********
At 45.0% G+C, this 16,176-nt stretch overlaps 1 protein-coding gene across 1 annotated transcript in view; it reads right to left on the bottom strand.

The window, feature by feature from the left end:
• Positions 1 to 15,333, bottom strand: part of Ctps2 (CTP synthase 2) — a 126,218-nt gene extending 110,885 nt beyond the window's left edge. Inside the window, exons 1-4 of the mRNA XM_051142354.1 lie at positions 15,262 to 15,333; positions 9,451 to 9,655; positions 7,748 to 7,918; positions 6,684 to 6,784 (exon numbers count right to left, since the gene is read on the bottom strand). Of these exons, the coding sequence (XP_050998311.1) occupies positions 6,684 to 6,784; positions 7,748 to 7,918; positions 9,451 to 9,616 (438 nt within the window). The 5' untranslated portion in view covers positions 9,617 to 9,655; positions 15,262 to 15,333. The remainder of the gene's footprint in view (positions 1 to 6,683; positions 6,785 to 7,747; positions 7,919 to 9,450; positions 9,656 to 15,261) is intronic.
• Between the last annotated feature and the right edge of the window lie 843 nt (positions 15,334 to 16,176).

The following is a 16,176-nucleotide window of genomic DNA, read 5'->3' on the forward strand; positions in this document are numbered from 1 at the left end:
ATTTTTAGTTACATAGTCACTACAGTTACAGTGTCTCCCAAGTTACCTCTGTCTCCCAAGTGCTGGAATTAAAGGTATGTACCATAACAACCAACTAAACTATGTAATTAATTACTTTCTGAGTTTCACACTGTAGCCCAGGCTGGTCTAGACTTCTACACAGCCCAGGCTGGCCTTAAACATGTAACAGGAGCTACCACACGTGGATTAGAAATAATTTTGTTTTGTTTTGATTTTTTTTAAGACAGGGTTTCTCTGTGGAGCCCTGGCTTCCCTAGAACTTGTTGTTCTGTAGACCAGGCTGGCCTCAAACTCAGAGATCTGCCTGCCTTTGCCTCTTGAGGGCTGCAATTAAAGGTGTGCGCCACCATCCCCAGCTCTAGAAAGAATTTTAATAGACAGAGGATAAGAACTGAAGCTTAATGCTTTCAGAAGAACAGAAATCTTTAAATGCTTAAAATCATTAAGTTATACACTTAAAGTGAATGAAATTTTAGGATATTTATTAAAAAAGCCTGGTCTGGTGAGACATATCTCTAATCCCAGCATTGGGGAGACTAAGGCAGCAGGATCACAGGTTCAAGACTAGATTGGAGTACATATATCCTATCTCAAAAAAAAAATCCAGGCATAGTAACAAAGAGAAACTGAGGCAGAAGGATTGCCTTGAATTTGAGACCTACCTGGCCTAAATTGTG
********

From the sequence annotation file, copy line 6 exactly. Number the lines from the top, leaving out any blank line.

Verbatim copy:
ATTTTTAGTTACATAGTCACTACAGTTACAGTGTCTCCCAAGTTACCTCTGTCTCCCAAGTGCTGGAATTAAAGGTATGTACCATAACAACCAACTAAACTATGTAATTAATTACTTTCTGAGTTTCACACTGTAGCCCAGGCTGGTCTAGACTTCTACACAGCCCAGGCTGGCCTTAAACATGTAACAGGAGCTACCACACGTGGATTAGAAATAATTTTGTTTTGTTTTGATTTTTTTTAAGACAGGGTTTCTCTGTGGAGCCCTGGCTTCCCTAGAACTTGTTGTTCTGTAGACCAGGCTGGCCTCAAACTCAGAGATCTGCCTGCCTTTGCCTCTTGAGGGCTGCAATTAAAGGTGTGCGCCACCATCCCCAGCTCTAGAAAGAATTTTAATAGACAGAGGATAAGAACTGAAGCTTAATGCTTTCAGAAGAACAGAAATCTTTAAATGCTTAAAATCATTAAGTTATACACTTAAAGTGAATGAAATTTTAGGATATTTATTAAAAAAGCCTGGTCTGGTGAGACATATCTCTAATCCCAGCATTGGGGAGACTAAGGCAGCAGGATCACAGGTTCAAGACTAGATTGGAGTACATATATCCTATCTCAAAAAAAAAATCCAGGCATAGTAACAAAGAGAAACTGAGGCAGAAGGATTGCCTTGAATTTGAGACCTACCTGGCCTAAATTGTG